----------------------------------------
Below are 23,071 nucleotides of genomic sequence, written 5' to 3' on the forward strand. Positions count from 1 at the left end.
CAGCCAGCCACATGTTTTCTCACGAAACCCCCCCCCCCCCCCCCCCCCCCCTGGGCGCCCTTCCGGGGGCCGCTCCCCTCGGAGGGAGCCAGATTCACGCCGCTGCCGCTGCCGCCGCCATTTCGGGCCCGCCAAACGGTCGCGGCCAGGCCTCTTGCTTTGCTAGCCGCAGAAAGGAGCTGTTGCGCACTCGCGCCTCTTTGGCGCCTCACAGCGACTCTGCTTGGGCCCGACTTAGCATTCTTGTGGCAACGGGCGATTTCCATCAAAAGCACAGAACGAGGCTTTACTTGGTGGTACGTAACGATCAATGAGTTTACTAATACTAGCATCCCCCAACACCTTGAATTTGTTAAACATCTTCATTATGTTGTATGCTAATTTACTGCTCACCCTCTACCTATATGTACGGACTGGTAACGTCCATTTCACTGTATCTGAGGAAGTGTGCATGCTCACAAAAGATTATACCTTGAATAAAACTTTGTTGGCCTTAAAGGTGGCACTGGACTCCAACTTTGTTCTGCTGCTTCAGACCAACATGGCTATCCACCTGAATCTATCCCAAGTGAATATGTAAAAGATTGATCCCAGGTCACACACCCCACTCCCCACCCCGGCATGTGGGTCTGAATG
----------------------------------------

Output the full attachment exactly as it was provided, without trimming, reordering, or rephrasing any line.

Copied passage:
Below are 23,071 nucleotides of genomic sequence, written 5' to 3' on the forward strand. Positions count from 1 at the left end.
CAGCCAGCCACATGTTTTCTCACGAAACCCCCCCCCCCCCCCCCCCCCCCCTGGGCGCCCTTCCGGGGGCCGCTCCCCTCGGAGGGAGCCAGATTCACGCCGCTGCCGCTGCCGCCGCCATTTCGGGCCCGCCAAACGGTCGCGGCCAGGCCTCTTGCTTTGCTAGCCGCAGAAAGGAGCTGTTGCGCACTCGCGCCTCTTTGGCGCCTCACAGCGACTCTGCTTGGGCCCGACTTAGCATTCTTGTGGCAACGGGCGATTTCCATCAAAAGCACAGAACGAGGCTTTACTTGGTGGTACGTAACGATCAATGAGTTTACTAATACTAGCATCCCCCAACACCTTGAATTTGTTAAACATCTTCATTATGTTGTATGCTAATTTACTGCTCACCCTCTACCTATATGTACGGACTGGTAACGTCCATTTCACTGTATCTGAGGAAGTGTGCATGCTCACAAAAGATTATACCTTGAATAAAACTTTGTTGGCCTTAAAGGTGGCACTGGACTCCAACTTTGTTCTGCTGCTTCAGACCAACATGGCTATCCACCTGAATCTATCCCAAGTGAATATGTAAAAGATTGATCCCAGGTCACACACCCCACTCCCCACCCCGGCATGTGGGTCTGAATG